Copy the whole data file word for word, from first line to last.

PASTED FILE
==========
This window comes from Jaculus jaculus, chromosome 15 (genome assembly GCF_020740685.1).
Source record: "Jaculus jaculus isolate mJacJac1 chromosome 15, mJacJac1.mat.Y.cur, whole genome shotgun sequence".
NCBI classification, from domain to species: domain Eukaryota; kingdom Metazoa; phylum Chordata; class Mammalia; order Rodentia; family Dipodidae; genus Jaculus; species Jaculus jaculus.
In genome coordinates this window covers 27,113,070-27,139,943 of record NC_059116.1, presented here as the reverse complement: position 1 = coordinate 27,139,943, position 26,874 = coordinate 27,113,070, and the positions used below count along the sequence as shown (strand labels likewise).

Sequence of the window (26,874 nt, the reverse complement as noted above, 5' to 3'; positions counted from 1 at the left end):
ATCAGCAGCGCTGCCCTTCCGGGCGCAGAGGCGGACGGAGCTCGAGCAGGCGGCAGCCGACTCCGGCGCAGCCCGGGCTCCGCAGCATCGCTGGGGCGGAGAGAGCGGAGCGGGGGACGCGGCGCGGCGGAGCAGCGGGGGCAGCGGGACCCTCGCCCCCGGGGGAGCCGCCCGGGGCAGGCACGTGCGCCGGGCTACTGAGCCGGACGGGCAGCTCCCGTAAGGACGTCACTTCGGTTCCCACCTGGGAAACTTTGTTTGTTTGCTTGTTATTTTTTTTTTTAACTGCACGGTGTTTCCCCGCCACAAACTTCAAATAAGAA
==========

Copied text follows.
This window comes from Jaculus jaculus, chromosome 15 (genome assembly GCF_020740685.1).
Source record: "Jaculus jaculus isolate mJacJac1 chromosome 15, mJacJac1.mat.Y.cur, whole genome shotgun sequence".
NCBI classification, from domain to species: domain Eukaryota; kingdom Metazoa; phylum Chordata; class Mammalia; order Rodentia; family Dipodidae; genus Jaculus; species Jaculus jaculus.
In genome coordinates this window covers 27,113,070-27,139,943 of record NC_059116.1, presented here as the reverse complement: position 1 = coordinate 27,139,943, position 26,874 = coordinate 27,113,070, and the positions used below count along the sequence as shown (strand labels likewise).

Sequence of the window (26,874 nt, the reverse complement as noted above, 5' to 3'; positions counted from 1 at the left end):
ATCAGCAGCGCTGCCCTTCCGGGCGCAGAGGCGGACGGAGCTCGAGCAGGCGGCAGCCGACTCCGGCGCAGCCCGGGCTCCGCAGCATCGCTGGGGCGGAGAGAGCGGAGCGGGGGACGCGGCGCGGCGGAGCAGCGGGGGCAGCGGGACCCTCGCCCCCGGGGGAGCCGCCCGGGGCAGGCACGTGCGCCGGGCTACTGAGCCGGACGGGCAGCTCCCGTAAGGACGTCACTTCGGTTCCCACCTGGGAAACTTTGTTTGTTTGCTTGTTATTTTTTTTTTTAACTGCACGGTGTTTCCCCGCCACAAACTTCAAATAAGAA